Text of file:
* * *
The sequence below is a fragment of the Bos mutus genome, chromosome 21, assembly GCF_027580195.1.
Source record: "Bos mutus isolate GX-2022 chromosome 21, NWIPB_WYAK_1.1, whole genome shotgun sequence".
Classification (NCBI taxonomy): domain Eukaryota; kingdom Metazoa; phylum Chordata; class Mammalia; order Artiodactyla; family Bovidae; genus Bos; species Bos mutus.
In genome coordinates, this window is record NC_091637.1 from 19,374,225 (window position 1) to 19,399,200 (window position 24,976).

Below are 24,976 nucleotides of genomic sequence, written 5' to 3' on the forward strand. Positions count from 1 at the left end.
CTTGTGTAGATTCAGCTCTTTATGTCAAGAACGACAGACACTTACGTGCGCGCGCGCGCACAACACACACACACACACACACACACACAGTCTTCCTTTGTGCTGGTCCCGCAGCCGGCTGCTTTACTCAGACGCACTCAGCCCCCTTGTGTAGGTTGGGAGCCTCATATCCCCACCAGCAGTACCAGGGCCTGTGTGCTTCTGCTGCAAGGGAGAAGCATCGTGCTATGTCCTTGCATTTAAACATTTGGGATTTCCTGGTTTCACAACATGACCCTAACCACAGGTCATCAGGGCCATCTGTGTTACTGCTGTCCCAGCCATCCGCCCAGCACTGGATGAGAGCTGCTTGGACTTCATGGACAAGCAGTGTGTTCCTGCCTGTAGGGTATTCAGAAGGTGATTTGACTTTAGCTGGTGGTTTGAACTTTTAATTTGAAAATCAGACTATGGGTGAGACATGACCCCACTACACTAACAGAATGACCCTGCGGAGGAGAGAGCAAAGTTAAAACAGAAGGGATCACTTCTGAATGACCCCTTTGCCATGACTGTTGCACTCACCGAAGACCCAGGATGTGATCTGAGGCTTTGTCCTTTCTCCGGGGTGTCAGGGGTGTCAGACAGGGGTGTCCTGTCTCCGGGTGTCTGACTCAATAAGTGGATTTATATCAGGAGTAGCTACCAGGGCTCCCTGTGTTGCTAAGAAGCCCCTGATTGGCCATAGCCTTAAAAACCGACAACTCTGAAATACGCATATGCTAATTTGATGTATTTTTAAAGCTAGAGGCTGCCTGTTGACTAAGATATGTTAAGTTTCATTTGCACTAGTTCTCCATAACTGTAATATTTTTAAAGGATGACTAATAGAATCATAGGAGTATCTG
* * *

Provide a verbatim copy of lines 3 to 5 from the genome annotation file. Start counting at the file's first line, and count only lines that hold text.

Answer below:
Classification (NCBI taxonomy): domain Eukaryota; kingdom Metazoa; phylum Chordata; class Mammalia; order Artiodactyla; family Bovidae; genus Bos; species Bos mutus.
In genome coordinates, this window is record NC_091637.1 from 19,374,225 (window position 1) to 19,399,200 (window position 24,976).

Below are 24,976 nucleotides of genomic sequence, written 5' to 3' on the forward strand. Positions count from 1 at the left end.